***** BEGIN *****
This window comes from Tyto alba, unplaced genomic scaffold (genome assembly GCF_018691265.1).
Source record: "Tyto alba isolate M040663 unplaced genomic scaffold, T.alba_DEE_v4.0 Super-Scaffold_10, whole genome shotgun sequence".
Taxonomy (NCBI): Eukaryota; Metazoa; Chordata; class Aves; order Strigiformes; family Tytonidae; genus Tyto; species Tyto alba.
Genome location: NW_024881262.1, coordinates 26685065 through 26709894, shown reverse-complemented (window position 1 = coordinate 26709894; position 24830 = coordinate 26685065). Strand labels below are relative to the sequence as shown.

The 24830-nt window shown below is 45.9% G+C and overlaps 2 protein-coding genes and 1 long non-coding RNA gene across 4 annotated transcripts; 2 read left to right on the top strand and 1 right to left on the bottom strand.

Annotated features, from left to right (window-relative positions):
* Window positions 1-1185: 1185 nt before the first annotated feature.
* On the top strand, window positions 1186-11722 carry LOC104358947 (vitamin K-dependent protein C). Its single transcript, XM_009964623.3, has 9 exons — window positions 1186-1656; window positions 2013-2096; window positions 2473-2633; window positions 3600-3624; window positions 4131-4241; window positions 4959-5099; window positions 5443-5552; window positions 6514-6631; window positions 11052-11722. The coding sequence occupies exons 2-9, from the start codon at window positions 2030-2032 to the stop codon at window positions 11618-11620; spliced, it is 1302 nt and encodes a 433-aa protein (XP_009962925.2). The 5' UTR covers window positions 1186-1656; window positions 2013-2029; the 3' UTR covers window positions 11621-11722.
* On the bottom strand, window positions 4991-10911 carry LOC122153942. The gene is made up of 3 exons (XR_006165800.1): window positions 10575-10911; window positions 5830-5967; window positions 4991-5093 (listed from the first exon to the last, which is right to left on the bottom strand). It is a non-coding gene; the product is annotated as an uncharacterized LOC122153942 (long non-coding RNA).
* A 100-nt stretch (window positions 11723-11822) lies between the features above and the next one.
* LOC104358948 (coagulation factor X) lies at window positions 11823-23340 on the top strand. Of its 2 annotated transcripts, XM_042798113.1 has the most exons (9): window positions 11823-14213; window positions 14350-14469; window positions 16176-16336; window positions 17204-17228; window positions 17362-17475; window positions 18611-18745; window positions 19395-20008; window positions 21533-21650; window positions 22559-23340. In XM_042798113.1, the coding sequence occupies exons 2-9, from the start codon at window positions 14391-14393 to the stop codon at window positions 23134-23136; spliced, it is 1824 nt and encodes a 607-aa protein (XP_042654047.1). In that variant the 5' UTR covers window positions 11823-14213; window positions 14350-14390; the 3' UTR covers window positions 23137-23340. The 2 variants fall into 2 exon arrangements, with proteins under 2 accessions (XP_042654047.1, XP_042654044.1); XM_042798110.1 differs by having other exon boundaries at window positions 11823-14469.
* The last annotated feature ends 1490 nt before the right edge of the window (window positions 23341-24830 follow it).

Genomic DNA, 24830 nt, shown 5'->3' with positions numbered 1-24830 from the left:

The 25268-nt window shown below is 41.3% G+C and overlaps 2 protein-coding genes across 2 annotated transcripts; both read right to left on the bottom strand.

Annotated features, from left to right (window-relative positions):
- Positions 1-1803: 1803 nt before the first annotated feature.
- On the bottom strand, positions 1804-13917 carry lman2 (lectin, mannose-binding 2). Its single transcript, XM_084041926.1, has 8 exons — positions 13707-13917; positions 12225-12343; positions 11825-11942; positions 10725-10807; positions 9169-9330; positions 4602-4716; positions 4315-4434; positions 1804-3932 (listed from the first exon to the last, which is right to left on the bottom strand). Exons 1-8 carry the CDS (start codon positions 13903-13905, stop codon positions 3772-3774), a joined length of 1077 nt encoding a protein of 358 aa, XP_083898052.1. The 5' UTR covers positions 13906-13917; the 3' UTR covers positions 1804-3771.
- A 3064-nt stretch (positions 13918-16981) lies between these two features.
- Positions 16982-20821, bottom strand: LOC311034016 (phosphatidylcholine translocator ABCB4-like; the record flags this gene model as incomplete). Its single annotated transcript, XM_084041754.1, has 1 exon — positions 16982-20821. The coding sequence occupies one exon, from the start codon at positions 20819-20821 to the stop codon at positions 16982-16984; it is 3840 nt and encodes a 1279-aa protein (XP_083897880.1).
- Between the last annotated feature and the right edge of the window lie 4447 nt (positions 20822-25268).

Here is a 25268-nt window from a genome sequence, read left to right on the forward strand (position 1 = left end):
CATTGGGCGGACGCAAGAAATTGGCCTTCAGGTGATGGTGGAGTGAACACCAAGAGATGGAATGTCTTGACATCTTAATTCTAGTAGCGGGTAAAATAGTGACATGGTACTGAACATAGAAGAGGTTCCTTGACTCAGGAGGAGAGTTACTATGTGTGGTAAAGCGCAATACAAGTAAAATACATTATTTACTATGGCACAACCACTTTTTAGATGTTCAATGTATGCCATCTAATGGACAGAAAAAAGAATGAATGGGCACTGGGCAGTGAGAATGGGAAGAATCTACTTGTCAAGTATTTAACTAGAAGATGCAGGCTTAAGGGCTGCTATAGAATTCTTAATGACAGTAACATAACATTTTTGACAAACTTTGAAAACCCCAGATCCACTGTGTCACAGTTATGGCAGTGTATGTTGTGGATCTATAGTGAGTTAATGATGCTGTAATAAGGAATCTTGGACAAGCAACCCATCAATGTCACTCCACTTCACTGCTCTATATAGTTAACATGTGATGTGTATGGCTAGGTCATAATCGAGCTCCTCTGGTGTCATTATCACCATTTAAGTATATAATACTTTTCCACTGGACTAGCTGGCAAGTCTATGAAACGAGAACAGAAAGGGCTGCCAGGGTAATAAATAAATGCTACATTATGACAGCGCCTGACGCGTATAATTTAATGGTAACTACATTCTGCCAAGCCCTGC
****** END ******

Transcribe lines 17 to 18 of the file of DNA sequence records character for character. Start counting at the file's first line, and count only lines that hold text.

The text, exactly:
- On the bottom strand, positions 1804-13917 carry lman2 (lectin, mannose-binding 2). Its single transcript, XM_084041926.1, has 8 exons — positions 13707-13917; positions 12225-12343; positions 11825-11942; positions 10725-10807; positions 9169-9330; positions 4602-4716; positions 4315-4434; positions 1804-3932 (listed from the first exon to the last, which is right to left on the bottom strand). Exons 1-8 carry the CDS (start codon positions 13903-13905, stop codon positions 3772-3774), a joined length of 1077 nt encoding a protein of 358 aa, XP_083898052.1. The 5' UTR covers positions 13906-13917; the 3' UTR covers positions 1804-3771.
- A 3064-nt stretch (positions 13918-16981) lies between these two features.